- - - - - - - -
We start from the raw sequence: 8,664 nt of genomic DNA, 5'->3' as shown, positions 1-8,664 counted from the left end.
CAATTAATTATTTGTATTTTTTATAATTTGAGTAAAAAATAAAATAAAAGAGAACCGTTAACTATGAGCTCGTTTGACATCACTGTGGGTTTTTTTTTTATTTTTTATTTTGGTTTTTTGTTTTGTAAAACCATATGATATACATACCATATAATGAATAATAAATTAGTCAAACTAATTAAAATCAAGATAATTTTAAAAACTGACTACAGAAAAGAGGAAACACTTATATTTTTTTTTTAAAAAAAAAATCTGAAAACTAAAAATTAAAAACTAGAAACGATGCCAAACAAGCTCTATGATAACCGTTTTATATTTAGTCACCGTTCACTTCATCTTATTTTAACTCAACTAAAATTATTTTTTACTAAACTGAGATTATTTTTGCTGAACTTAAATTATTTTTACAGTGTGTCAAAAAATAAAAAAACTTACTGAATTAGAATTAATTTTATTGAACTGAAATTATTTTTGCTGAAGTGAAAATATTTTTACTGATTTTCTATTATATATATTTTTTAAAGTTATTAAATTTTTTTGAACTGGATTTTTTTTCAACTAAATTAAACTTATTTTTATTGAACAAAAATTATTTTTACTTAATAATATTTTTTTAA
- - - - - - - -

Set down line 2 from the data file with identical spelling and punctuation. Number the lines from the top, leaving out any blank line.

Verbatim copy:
CAATTAATTATTTGTATTTTTTATAATTTGAGTAAAAAATAAAATAAAAGAGAACCGTTAACTATGAGCTCGTTTGACATCACTGTGGGTTTTTTTTTTATTTTTTATTTTGGTTTTTTGTTTTGTAAAACCATATGATATACATACCATATAATGAATAATAAATTAGTCAAACTAATTAAAATCAAGATAATTTTAAAAACTGACTACAGAAAAGAGGAAACACTTATATTTTTTTTTTAAAAAAAAAATCTGAAAACTAAAAATTAAAAACTAGAAACGATGCCAAACAAGCTCTATGATAACCGTTTTATATTTAGTCACCGTTCACTTCATCTTATTTTAACTCAACTAAAATTATTTTTTACTAAACTGAGATTATTTTTGCTGAACTTAAATTATTTTTACAGTGTGTCAAAAAATAAAAAAACTTACTGAATTAGAATTAATTTTATTGAACTGAAATTATTTTTGCTGAAGTGAAAATATTTTTACTGATTTTCTATTATATATATTTTTTAAAGTTATTAAATTTTTTTGAACTGGATTTTTTTTCAACTAAATTAAACTTATTTTTATTGAACAAAAATTATTTTTACTTAATAATATTTTTTTAA